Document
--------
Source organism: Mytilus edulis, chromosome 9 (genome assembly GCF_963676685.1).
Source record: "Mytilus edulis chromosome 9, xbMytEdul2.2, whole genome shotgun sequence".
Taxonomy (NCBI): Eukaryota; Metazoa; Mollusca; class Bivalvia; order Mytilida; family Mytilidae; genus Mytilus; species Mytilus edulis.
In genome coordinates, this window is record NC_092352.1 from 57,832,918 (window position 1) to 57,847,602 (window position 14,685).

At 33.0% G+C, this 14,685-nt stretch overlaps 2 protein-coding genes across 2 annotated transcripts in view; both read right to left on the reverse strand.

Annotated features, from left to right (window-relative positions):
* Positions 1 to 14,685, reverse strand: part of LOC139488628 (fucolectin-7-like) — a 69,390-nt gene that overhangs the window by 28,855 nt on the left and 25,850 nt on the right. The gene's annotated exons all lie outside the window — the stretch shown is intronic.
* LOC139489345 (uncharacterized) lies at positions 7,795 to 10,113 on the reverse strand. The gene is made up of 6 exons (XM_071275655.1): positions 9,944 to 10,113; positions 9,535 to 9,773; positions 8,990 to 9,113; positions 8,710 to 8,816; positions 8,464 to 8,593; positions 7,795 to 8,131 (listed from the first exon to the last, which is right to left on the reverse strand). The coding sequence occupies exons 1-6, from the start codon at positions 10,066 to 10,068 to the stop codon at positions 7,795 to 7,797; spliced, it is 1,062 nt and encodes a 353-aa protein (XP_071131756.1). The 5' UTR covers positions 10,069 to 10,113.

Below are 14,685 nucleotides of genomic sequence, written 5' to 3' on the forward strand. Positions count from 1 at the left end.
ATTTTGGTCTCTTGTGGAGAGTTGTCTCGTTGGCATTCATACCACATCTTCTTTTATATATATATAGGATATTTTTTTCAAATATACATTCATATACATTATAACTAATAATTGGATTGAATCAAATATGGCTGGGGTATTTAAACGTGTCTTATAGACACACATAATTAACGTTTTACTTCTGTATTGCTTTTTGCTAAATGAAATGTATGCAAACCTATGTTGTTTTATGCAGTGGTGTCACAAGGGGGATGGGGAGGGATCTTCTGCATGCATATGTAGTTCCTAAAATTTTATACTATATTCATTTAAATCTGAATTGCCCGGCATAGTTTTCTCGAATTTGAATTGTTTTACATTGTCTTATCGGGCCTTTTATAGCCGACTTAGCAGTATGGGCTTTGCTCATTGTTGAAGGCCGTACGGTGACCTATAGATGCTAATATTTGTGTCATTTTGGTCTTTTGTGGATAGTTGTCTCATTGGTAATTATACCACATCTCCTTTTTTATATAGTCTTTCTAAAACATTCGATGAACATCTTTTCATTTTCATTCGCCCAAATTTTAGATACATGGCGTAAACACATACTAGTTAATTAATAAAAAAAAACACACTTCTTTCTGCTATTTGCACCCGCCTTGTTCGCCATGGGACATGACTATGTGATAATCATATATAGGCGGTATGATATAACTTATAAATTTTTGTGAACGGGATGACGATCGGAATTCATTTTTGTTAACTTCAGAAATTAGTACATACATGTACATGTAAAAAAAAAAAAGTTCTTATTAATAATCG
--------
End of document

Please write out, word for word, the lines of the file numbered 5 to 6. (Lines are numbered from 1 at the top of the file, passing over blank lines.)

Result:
At 33.0% G+C, this 14,685-nt stretch overlaps 2 protein-coding genes across 2 annotated transcripts in view; both read right to left on the reverse strand.

Annotated features, from left to right (window-relative positions):